The grave situation in Israel’s north gives the lie to a fantasy underpinning the West’s desperate push for a permanent cease-fire in Gaza—that there is such a thing as the “day after” for Israel. Rather than a permanent peace being on the table, Israel’s enemies—and America’s, since they are all working on behalf of Iran—merely shift their forever war to a new front each time Israel temporarily pacifies one of the conflict zones on its border.

Israel will not get a reprieve. There may be a “day after” the Gaza conflict for Western states thousands of miles away, but there will be none for the Jewish state.

The whole situation, including a recent diplomatic tiff with France, serves as a reminder of wars past. And the most important lesson to derive from those reminders is that every second counts.

This year marks the 55th anniversary of the famous story of the boats of Cherbourg. Israel’s magnificent victory in the Six-Day War in 1967 changed the understanding of the power dynamic across the Middle East. The European powers saw Israel as needing to “take the win,” much as the international community urged Israel to do after it came out unscathed from Iran’s unprecedented missile attack in April.

But in fact the aftermath of the 1967 conflict had exposed weaknesses in Israel’s defenses that could have proved fatal. Its navy was, in effect, not a real navy at all but a glorified coast guard. It was easy to imagine Israel getting cut off from the seaways around it.

Israel needed boats with speed, maneuverability, offensive weapons, and basic defensive capabilities—at a price it could afford. The breakthrough came when Israeli engineers began studying how to make the country’s Gabriel missiles compatible for naval use. The boats themselves would be modeled on a German craft and built in France, in Cherbourg.

What happened next is famous. What happened after that is less so.

Charles de Gaulle imposed an arms embargo on Israel, halting the transfer of the last five boats despite Israel having paid for them in full. De Gaulle’s successor, Georges Pompidou, upheld the embargo.

The Israeli government accepted the French slight; the Defense Ministry’s procurement team did not. They kept up the production and testing of the boats in Cherbourg while manufacturing a misleading sale to a Norwegian front company to get around the French embargo. On Christmas eve 1969, amid stormy waters and brutal winds, and with ghost crews brought in over time under France’s nose, the boats sailed home to Israel.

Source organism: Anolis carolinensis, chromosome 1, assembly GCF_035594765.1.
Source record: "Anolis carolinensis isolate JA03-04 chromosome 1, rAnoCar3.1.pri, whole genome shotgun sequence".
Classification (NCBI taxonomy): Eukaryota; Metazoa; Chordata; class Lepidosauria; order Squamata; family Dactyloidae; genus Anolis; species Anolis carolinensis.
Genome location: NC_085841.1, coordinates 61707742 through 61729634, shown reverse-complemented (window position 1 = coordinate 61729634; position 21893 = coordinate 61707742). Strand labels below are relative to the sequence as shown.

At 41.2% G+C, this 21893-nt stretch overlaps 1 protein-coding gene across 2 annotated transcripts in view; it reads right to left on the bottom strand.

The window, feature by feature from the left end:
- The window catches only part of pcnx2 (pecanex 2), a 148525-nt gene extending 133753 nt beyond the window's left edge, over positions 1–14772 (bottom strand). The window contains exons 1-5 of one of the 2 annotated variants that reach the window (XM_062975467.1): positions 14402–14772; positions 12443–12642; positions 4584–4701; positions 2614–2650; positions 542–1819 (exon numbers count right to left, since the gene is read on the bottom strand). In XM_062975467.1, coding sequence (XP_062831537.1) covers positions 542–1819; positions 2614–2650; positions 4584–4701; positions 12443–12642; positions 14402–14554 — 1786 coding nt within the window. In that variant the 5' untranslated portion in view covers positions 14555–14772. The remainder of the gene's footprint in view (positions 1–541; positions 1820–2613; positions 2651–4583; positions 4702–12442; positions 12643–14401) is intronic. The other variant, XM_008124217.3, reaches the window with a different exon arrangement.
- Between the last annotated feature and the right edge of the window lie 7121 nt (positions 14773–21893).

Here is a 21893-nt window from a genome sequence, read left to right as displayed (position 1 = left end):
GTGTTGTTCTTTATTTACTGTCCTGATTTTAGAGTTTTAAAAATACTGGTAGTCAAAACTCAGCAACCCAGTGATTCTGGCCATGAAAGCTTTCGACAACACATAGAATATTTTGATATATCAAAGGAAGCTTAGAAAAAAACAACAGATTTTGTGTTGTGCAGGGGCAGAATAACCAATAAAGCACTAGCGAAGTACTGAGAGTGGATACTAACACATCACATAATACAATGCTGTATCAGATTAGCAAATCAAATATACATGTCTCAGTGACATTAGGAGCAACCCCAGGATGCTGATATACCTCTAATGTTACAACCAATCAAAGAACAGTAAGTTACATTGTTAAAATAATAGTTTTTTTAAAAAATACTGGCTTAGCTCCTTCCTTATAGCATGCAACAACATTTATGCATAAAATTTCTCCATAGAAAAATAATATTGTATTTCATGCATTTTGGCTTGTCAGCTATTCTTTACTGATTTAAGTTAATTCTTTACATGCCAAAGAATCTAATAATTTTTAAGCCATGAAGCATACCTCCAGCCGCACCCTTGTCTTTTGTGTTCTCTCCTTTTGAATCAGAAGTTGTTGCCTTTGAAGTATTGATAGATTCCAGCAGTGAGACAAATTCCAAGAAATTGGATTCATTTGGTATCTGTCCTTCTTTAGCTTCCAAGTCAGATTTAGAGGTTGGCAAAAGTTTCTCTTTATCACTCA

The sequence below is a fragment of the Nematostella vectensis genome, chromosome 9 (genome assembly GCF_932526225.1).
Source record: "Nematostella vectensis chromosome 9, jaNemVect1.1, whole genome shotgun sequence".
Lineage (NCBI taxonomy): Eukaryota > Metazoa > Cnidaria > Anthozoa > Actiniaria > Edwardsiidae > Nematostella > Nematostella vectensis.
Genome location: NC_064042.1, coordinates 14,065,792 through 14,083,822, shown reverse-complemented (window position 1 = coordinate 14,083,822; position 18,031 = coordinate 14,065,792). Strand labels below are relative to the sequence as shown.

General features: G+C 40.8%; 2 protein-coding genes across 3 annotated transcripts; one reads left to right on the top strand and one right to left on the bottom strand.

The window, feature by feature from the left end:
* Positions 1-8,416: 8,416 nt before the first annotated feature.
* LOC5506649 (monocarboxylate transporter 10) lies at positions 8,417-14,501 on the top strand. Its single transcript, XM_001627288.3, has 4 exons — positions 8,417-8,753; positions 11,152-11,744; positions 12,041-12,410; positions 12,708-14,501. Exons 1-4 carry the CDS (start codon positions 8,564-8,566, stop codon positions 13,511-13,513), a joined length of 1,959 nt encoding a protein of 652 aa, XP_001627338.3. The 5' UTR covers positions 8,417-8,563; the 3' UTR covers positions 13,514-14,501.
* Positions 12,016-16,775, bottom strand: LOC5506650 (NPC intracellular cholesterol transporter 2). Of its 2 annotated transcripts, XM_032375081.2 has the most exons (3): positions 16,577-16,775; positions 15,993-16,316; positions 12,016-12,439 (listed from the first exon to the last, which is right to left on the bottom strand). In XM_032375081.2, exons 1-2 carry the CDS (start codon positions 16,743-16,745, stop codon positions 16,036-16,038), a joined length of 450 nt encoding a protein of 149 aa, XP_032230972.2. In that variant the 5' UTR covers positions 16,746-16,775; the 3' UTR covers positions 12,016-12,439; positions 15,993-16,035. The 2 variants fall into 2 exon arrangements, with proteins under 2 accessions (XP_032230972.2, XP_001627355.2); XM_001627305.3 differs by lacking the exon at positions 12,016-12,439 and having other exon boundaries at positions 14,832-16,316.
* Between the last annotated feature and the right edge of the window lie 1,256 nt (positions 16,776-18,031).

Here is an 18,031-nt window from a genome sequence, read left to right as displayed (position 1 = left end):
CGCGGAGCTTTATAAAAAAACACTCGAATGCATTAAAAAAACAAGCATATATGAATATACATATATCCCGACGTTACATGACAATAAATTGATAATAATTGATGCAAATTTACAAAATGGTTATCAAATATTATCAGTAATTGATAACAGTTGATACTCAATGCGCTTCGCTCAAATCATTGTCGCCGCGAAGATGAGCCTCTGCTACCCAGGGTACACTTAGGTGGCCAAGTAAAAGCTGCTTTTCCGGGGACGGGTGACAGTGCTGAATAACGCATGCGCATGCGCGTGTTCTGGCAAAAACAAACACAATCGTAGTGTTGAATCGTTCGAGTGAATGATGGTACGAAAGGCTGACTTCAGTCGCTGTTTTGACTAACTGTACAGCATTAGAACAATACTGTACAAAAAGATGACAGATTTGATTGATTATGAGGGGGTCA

But, as Abraham Rabinovich, who wrote the definitive book on the mission, explains, during that same time the Russians began supplying Israel’s Arab neighbors with naval missiles even more capable than the ones Israel was developing. Israeli engineers had to develop some kind of radar-scrambling system to effectively reduce the Soviet missiles’ range.

Rabinovich describes the nailbiting timeline before the Yom Kippur War: “The Navy now began the arduous process of fitting out the 12 vessels as missile boats and devising an operational system and tactics for a totally new kind of naval warfare — as innovative as the first use of ironclads or the first modern naval guns. Full scale maneuvers of the missile boat flotilla were held for the first time at the beginning of October, 1973. The vessels returned to Haifa on the eve of Yom Kippur. The next day war broke out.”

The next day war broke out. During the war, the scrambling system and the missiles worked as planned; Israel won a couple of brief naval battles and that was enough to establish deterrence on the water.

It was easy enough for the Europeans after 1967 to sit back and call for calm all around. But the Arab states and their Soviet backers didn’t hesitate for a second, and so neither could Israel. The Yom Kippur war—the military-intelligence failure that comes closest to the Oct. 7 attacks almost exactly 50 years later—was the last time the Israeli state saw its life flash before its eyes. Had the navy not been overhauled feverishly and round the clock, Israel’s survival would have been far from assured.

This week, with Israel’s attention turning toward the barrage of rockets from Hezbollah’s perch in Lebanon, France once again told Israel to cool its jets and let a Europe-led diplomatic process run its course. Israeli Defense Minister Yoav Gallant responded forcefully, surely aware of his state’s history and the necessity of not wasting time. “As we fight a just war, defending our people, France has adopted hostile policies against Israel,” Gallant said. “In doing so, France ignores the atrocities committed by Hamas against Israeli children, women and men.”

He was rebuked by the Israeli Foreign Ministry, which was eager to avoid a falling-out with its French counterpart: “From the start of the war, France has taken a clear line of denunciation and sanctions against Hamas, and takes an aggressive line in everything having to do with sanctions in the EU against Iran and its missile and drone project, and was a partner in the IAEA Board of Governors decision to advance a sanctions process against Iran’s nuclear program.”

As in the past, French policy has been schizophrenic but not wholly unhelpful. Nevertheless, Gallant knows that in war, time is not a renewable resource. His outburst was therefore a very good sign: the government has not forfeited its sense of urgency, which in the past has meant the difference between life and death.

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